8.10.18 Issue #857 info@mckenziemgmt.com 1-877-777-6151 Forward This Newsletter

Grow Practice Profits with These Tips
By Sally McKenzie, CEO

Printer Friendly Version

Like it or not, your practice is a business. As nice as it would be to just focus on treating patients and perfecting your craft as a dentist, you really have to embrace your role as practice CEO if you want to be successful (and of course you do).

As the CEO, you must pay attention to practice profits and understand what influences revenue losses and gains. I know just thinking about all that can seem overwhelming, but not to worry. You don’t have to do it all on your own. I’m here to help and have put together a few tips to get you on the right track so you can start growing practice profits. Hygiene

First, Put Together a 10-Point Financial Assessment
Before you can make a plan to increase profits, you have to get a handle on your practice financials. Many dentists struggle with this, but it doesn’t have to be as painful as it sounds. I suggest you start by asking yourself these 10 questions:

1. Are you bringing in as much money as you believe you should/could be?
2. Are you saving enough money for retirement?
3. Are you waiting to start saving money for retirement until practice income increases?
4. Do you ever skip making payments to your retirement fund?
5. Do you have enough revenue to cover continuing education costs for both you and your team?
6. Do you think twice before investing in new equipment for the practice because you’re worried about how much it costs?
7. Do you delay making improvements to the practice’s appearance because you’re worried about how much it costs?
8. Are you effectively marketing your practice and services to both existing and prospective patients?
9. Are you concerned about staff raises?
10. Do you feel like you can’t possibly work any harder?

Answer these questions honestly and you’ll learn what you need to know about your practice’s financial health. From here, you can develop a plan to grow the practice and finally start reaching your full potential.

Create a Financial Policy
If you don’t already have one, now is the time to sit down and create a financial policy. Having a policy in place will help ensure you get paid on time, and will leave no doubt about when payment is expected from patients.

Not sure what should be part of this policy? Here are my suggestions:

Electronic Billing
Not only is this a convenient way for patients to pay their bills and check their statement balance, it also saves your team members time. They’re able to focus on other tasks, therefore improving practice efficiencies.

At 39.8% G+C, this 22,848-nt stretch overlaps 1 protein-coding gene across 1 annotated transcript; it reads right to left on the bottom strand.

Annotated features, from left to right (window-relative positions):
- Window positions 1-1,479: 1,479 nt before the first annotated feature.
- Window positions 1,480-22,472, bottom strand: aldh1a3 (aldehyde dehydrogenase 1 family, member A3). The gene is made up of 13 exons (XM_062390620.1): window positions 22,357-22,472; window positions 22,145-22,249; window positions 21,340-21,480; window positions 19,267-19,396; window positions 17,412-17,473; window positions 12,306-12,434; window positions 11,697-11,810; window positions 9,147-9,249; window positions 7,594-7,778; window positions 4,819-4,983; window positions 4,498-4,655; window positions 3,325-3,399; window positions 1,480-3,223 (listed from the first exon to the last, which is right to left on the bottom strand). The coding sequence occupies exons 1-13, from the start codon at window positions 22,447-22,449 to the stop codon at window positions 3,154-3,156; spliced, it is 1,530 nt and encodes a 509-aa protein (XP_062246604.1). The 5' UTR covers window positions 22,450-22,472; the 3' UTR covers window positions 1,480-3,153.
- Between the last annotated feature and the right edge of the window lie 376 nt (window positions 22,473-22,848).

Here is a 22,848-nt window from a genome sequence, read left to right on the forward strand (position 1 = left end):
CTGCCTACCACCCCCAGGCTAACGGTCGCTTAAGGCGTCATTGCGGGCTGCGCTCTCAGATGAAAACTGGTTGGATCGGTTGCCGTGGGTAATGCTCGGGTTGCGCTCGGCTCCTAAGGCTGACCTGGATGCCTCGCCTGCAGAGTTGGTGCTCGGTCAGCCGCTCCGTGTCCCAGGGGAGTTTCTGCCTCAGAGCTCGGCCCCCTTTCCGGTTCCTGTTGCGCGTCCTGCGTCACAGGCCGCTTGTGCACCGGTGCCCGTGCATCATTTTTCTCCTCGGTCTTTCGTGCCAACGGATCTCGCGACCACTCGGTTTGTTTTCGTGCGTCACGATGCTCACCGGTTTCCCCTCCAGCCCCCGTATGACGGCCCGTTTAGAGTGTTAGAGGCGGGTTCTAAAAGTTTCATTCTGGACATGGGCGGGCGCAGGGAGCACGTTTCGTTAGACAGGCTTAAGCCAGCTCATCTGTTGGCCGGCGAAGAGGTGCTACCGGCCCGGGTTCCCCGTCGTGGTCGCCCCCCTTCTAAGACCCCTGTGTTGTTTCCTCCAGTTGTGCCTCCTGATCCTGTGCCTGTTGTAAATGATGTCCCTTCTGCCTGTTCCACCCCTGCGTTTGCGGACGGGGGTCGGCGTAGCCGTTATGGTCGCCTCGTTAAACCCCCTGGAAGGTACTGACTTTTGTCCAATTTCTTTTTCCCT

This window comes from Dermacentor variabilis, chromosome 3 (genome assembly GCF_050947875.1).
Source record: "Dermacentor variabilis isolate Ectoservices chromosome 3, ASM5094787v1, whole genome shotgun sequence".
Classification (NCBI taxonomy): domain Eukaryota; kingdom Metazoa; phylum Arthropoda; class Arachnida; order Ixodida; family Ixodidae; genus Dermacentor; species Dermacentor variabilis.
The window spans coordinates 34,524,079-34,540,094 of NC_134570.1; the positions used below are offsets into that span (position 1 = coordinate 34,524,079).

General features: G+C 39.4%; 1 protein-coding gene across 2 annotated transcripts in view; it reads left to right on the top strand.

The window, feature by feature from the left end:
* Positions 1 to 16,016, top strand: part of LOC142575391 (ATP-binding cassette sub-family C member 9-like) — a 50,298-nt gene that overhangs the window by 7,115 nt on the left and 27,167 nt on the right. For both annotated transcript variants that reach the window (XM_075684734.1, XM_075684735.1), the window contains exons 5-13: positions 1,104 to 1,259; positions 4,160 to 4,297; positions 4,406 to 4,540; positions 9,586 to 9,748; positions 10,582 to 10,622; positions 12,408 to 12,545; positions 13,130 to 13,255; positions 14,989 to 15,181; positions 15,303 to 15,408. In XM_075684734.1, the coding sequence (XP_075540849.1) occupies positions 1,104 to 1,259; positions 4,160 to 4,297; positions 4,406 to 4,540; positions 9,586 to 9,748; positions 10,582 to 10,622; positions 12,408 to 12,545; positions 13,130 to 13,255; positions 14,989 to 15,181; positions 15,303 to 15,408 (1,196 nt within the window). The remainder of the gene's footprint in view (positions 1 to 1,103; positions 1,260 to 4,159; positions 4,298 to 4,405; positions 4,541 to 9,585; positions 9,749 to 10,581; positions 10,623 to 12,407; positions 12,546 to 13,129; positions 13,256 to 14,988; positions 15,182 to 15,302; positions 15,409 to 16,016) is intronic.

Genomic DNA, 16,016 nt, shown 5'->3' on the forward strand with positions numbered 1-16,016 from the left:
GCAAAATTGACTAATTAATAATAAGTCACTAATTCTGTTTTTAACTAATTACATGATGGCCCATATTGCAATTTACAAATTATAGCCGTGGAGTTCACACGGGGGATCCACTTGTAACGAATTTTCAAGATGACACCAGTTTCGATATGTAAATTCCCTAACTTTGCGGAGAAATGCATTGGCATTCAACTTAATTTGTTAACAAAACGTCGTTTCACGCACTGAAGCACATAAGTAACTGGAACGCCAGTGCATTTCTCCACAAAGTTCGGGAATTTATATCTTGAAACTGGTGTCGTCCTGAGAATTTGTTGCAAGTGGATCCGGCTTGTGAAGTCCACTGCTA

Third-Party Financing
Dentistry can be expensive, and many patients don’t get the care they need because they’re worried about what it will mean for their pocketbook. That’s where third-party financing from companies like CareCredit comes in. Instead of writing one large check, patients can make small monthly payments. This makes the cost much more manageable. You get paid on time and patients become more comfortable accepting expensive treatment plans – and that of course helps practice productivity and your bottom line.

Offer Incentives
When patients pay for a large case upfront, reward them for it with a small fee adjustment. I suggest you keep it at 5%. Refer to this as a “bookkeeping adjustment” rather than a discount.

Collect Payment at the End of the Appointment
Patients should know they’re expected to pay for all services rendered before they leave the practice if the amount due is less than $200. I suggest you require all insured patients to pay the amount they’re responsible for before they leave the practice as well.

After you put the policy together, give it to every new patient you see and remind existing patients of the policy before they schedule treatment. It’s also a good idea to put the policy on the practice website.

I know you likely didn’t become a dentist because you wanted to own a business, but it’s still part of the deal. You’re the CEO of your practice, and tracking financials is essential to running a successful business. If you need more guidance, feel free to reach out. I’m here to help.

Next week: Collections holding you back? Make these changes to grow practice profits.

For additional information on this topic and more, visit my blog: The Lighter Side

Interested in speaking to me about your practice concerns? Email sallymck@mckenziemgmt.com
Interested in having McKenzie Management Seminars speak to your dental society or study club? Click here.
Be sure to find us on Facebook! Facebook Page

Forward this article to a friend.

Belle DuCharme, CDPMA
Printer Friendly Version

Prioritizing Patient Satisfaction
By Belle DuCharme, CDPMA

“Your most unhappy customers are your greatest source of learning.” - Bill Gates

Everyone wants good practice reviews on Yelp, Google and other sites. It is something we ask our patients to do when they are happy with the outcome of their dental treatment. We need to see it and hear it to feel we are on track to be the best dental practice around.